Sexual size dimorphism, disassortative pairing, and annual survival of Broad-billed Sandpipers in northern Norway


194 – 206

1 December 22

Brett K. Sandercock, Robert Rae, Stuart Rae, D. Philip Whitfield


Brett K. Sandercock
Department of Terrestrial Ecology, Norwegian Institute for Nature Research, 7485 Trondheim, Norway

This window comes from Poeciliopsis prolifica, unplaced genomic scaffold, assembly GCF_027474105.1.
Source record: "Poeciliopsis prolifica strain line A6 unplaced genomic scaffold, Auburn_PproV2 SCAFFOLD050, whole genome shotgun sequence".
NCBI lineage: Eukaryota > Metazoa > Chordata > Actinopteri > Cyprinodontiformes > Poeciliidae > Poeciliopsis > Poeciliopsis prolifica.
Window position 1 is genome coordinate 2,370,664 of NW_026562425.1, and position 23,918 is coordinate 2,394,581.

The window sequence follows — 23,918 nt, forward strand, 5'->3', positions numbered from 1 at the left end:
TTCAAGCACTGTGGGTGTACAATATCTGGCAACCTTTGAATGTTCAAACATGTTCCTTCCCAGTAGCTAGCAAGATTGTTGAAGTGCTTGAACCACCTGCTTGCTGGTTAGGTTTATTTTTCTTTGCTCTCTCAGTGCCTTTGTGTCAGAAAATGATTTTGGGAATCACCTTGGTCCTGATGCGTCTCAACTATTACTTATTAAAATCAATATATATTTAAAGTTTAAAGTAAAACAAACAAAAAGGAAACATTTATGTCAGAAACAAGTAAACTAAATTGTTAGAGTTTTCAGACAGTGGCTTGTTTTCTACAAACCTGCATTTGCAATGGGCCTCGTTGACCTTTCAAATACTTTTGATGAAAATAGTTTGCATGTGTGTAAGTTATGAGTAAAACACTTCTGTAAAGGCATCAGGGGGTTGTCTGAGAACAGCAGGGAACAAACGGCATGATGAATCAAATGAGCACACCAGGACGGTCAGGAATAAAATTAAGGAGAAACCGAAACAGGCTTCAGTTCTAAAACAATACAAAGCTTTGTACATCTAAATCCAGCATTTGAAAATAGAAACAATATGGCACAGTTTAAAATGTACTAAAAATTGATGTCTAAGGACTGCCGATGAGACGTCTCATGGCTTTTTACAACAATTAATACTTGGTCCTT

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The Broad-billed Sandpiper Calidris falcinellus is an elusive and seldom studied species of wader that breeds in wet fen habitats in the Palearctic taiga. In a 25-year population study from 1995–2019 near Kautokeino, Norway, we investigated the use of biometrics for sexing, tested for patterns of sexual size dimorphism, compared seasonal variation in biometrics, and calculated the first estimates of annual survival for the species. Most birds could be sexed using bill length: ≤29.9 mm = male, 30.0–31.5 mm = either sex, and ≥31.6 mm = female. Sexual size dimorphism was female biased with the greatest dimorphism in bill length (F/M = 1.12), with disassortative pairing for bill length between birds in mated pairs. Body mass and wing length of Broad-billed Sandpipers varied among different stages of the annual cycle and in a pattern consistent with the energetic demands of migration and timing of feather moult. Annual survival was estimated with Cormack-Jolly-Seber models based on time-since-marking to control for losses after first capture and imperfect detection, and to test for sex and age effects. Apparent survival was 0.736 ± 0.060 SE among previously marked birds that returned at least once to the study area, with an mean life expectancy of 5.3 ± 0.9 SE years and a new longevity record of 13+ years. Apparent survival was within the range of expected values based on published estimates for other small-bodied sandpipers. Population declines of –5.4% per year have been reported in Fennoscandia, and a better understanding of the factors affecting demographic performance during the migratory and overwintering stages of the annual cycle will aid future conservation of the Broad-billed Sandpiper.